Referring again to step 122, it is to be noted that if the particular lead sensor has previously been deemed inoperative, then the bit "SN " will be zero. This will allow the central processor to proceed along a "YES" path back to step 114 wherein the bit count is checked for being equal to twenty. The central processor is now within the main loop of checking the bit status of all twenty bits on the input port 54. It is to be understood that if all bits indicate the absence of a lead being sensed (as per step 112) or if a particular lead sensor has been deemed inoperative (as per steps 118, 120 and 122), the central processor will proceed along a "YES" path to a step 128. At this point, the lead sensors will have been checked for proper functioning relative to the component that is now to be inserted. In this regard, the central processor in step 128 transmits a signal to machine control 68 which authorizes the insertion of the component. This is normally accomplished by disabling fingers which grip the component while simultaneously turning on a pusher which pushes the component leads into the board. The central processor now proceeds to a step 130 and checks as to whether the component leads are inserted into the board. This is preferably accomplished by awaiting a signal from machine control 68 indicating that the pusher mechanism has moved downwardly. This may include a switch which changes signal state when the pusher assumes the downward position. When this occurs the central processor proceeds to a step 132 and reads the lead data for the component. This information is preferably provided within the data base of the insertion program as part of the description for the component. Such a program describes the sequence of components that are to be inserted together with movement data describing how the printed circuit board is to be moved for receipt of each component. The data base for the insertion program is preferably organized in such a manner that all information pertaining to a particular component is located in a data field associated with an identification of the component. For instance, the lead data might immediately follow the movement data for the printed circuit board within the data field for the component. The lead data will in any event preferably be an accessible binary coded value within the data field. This value will usually be indicative of the number of leads for the given component. The central processor hence proceeds to a step 134 and sets a software reference "LEAD COUNT" equal to the number of leads indicated by the accessed lead data. The central processor now proceeds to a step 136 and inquires as to whether the "LEAD COUNT" equals zero. A zero numerical coding for lead data is merely a way of avoiding any lead sensing of the particular component. In this regard, the central processor proceeds along a "YES" path to a step 138 which constitutes a return to the machine control program. In particular, the central processor proceeds to the cutting and clinching of the component as defined within the machine control program. Referring again to step 136, it is to be noted that if the "LEAD COUNT" is other than zero, the central processor proceeds along a "NO" path to a step 140. At this point, it is to be understood that the component leads are physically inserted into the board and the lead sensors should each be reflecting the presence or absence of a lead. This information should be present at the input port 54 in the form of a bit input which either is a binary zero or a binary one for the absence of a lead. This bit information is read from the input port 54 as three bytes of data in step 140. This data is stored as bits B1 through B20 in step 142. The central processor now proceeds to a step 144 wherein the software reference "BIT COUNT" is set equal to one. The bit BN defined by the current "BIT COUNT" is brought forth in a step 146. The central processor now proceeds to step 148 and inquires as to whether the fetched bit "BN " is equal to zero. It will be remembered that the binary status of a bit present on the input port 54 will be zero for a sensed lead. In the event that a lead is present, the central processor will exit on a "YES" path to a step 150 and inquire as to whether or not the "BIT COUNT" is now equal to twenty. In the event that the "BIT COUNT" is not equal to twenty, the central processor will proceed along a "NO" path to a step 152 and increment the "BIT COUNT" by one. The central processor now returns to step 146 and fetches the bit thus identified by the incremented "BIT COUNT". This will continue to occur until such time as the "BIT COUNT" either equals twenty or the bit "BN " is other than zero. If the "BIT COUNT" equals twenty, the central processor will exit from the step 150 and proceed to step 138 which requires the central processor to return to the machine control program and proceed to cut and clinch the component.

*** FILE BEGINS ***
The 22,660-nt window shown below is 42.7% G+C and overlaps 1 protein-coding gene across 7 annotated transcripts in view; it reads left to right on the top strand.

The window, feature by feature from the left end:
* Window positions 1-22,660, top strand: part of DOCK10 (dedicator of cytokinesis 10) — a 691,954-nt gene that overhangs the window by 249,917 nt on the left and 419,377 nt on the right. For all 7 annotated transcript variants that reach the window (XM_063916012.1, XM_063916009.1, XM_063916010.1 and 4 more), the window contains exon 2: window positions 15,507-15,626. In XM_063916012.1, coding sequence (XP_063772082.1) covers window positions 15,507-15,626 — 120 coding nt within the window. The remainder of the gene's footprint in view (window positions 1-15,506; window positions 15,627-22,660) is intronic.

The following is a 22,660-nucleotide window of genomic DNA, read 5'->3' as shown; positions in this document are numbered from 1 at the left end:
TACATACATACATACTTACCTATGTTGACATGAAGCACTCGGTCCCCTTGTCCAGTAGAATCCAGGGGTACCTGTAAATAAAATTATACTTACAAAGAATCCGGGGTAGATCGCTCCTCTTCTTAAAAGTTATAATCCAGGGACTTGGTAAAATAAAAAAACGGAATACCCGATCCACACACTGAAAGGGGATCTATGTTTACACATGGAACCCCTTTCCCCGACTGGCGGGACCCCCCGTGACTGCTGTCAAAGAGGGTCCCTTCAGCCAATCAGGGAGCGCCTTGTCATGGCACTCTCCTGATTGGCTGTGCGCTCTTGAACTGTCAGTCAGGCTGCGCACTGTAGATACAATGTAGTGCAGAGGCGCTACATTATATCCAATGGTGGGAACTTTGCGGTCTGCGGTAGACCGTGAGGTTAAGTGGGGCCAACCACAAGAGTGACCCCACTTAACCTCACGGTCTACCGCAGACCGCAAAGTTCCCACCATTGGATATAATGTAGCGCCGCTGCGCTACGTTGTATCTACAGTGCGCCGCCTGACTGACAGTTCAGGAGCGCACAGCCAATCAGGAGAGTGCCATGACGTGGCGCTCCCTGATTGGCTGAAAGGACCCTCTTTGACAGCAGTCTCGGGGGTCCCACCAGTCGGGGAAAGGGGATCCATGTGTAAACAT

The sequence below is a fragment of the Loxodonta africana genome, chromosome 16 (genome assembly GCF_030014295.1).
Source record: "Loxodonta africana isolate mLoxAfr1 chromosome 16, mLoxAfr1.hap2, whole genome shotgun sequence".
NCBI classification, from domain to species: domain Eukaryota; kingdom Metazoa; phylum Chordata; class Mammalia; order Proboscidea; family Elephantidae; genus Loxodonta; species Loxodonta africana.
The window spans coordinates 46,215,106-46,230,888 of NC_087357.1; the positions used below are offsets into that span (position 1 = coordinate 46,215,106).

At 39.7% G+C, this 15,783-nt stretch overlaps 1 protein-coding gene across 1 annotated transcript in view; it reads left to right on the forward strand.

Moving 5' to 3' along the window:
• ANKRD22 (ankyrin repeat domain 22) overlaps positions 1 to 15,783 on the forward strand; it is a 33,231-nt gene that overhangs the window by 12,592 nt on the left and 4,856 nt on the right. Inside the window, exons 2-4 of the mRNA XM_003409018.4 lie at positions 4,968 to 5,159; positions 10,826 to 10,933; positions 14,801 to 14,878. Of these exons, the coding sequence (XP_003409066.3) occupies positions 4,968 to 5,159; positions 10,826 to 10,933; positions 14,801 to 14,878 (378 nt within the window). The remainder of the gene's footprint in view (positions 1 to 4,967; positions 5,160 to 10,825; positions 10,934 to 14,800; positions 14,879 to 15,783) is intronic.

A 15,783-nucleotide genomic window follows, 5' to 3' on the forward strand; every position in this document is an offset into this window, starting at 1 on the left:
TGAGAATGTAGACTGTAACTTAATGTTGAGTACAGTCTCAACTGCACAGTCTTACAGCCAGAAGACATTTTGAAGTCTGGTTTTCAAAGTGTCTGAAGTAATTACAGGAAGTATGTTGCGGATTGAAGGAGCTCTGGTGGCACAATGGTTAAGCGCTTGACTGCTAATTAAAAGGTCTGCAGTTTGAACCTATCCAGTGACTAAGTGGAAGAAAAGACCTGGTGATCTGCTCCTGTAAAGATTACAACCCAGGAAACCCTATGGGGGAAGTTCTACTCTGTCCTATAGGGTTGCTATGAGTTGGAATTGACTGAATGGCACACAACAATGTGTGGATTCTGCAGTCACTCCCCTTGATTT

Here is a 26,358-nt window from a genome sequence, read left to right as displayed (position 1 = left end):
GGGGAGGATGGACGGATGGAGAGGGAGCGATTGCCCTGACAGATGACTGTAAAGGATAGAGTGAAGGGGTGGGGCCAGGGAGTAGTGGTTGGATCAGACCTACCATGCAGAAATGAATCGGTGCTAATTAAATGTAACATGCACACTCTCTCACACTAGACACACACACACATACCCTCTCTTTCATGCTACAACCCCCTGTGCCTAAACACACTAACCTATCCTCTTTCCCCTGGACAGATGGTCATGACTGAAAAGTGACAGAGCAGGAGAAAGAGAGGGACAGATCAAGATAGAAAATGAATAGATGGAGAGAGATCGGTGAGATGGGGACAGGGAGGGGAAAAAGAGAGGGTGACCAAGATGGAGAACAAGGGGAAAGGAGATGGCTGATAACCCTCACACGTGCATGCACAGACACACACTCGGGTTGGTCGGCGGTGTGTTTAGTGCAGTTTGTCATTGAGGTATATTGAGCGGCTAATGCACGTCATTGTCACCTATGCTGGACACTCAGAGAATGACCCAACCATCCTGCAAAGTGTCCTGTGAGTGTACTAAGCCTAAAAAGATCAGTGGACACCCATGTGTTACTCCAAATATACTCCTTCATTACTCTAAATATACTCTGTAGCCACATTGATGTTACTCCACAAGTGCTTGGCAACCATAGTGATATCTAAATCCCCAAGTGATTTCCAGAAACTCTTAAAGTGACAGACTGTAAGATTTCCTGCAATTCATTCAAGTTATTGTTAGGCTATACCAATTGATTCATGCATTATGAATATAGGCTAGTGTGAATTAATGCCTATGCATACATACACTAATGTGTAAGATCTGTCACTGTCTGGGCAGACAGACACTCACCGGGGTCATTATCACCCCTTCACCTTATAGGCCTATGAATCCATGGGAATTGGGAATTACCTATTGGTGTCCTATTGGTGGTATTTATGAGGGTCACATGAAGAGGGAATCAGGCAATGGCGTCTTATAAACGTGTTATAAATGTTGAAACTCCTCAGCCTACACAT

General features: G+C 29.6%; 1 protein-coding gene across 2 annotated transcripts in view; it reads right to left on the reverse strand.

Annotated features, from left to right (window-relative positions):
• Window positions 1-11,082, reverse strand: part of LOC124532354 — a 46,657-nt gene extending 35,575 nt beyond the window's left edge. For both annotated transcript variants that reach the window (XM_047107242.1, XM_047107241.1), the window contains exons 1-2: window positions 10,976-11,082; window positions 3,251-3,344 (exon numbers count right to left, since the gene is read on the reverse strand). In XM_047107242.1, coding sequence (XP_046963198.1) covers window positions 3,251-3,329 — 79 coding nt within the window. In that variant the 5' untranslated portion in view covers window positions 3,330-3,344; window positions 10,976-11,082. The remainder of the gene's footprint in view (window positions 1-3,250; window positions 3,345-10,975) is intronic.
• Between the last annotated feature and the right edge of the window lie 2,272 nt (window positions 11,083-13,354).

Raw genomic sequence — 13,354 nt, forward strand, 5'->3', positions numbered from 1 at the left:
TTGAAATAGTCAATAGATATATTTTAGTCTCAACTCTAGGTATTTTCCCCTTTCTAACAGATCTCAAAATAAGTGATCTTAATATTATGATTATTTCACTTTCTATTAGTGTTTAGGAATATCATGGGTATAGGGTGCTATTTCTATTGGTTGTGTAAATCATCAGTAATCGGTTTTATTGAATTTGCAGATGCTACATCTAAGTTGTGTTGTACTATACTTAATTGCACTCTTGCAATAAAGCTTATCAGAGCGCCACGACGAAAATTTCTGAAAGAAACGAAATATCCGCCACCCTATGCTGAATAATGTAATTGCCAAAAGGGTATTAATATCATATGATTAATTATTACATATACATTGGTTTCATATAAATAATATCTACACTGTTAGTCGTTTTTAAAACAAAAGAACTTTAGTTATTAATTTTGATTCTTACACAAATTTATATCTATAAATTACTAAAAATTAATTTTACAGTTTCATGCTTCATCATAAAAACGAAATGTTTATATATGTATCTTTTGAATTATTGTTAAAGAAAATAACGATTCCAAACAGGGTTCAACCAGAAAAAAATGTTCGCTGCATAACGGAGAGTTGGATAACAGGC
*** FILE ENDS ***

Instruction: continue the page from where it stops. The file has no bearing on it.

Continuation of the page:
Referring again to step 148, in the event that the bit "BN " is not equal to zero, the central processor will proceed along a "NO" path to a step 154. It is to be appreciated in this instance that the non-zero status of the bit "BN " indicates that a lead is not present at the particular lead sensor then being identified. The central processor proceeds to the table for lead sensors in a step 154. The lead sensor bit "SN " defined by the particular "BIT COUNT" is read in step 156 and compared with zero in step 158. If "SN " is equal to zero, the lead sensor is deemed inoperative and the central processor proceeds along a "YES" path back to step 150. It is to be appreciated that the significance of steps 154 through 158 is to disregard a particular bit reading from the input port 54 when a sensor has been previously determined to be inoperative. This inoperative status will moreover have been allowed to exist by the binary zero coding present within the lead sensor table. This will normally not occur and the sensor bit "SN " identified by the "BIT COUNT" will be one. This will mean that the sensor is fully operative and that it is reliably indicating the absence of a lead by virtue of the bit BN being equal to one as determined in step 148. The central processor will hence proceed to a step 160. The central processor now goes to a table for lead information relative to the number of leads indicated by "LEAD COUNT". Such a table is illustrated in FIG. 9. Referring to FIG. 9, it is seen that a data field of twenty bits labelled P1 through P20 is provided for each component having a specified number of leads. Each numbered bit defines the position of a particular lead in the twenty lead component of FIG. 5. In this regard, bit P1 defines the position of the lead L1, whereas bit P20 defines the position of lead L20. Each bit is coded in such a manner that a binary one indicates the expected presence of a lead at the particular lead position and a binary zero indicates the expected absence of a lead at that position. In this regard, the first field of data is for a component having two leads. Bits P1 and P20 are seen to be one whereas the rest of the data field comprises zeroes. This accurately defines a two lead dual-in-line component wherein only two leads L1 and L20 would be present. In like manner, other standard lead size components are encoded in the table of FIG. 9. This includes the twenty lead dual-in-line component having a data field of all binary one bits.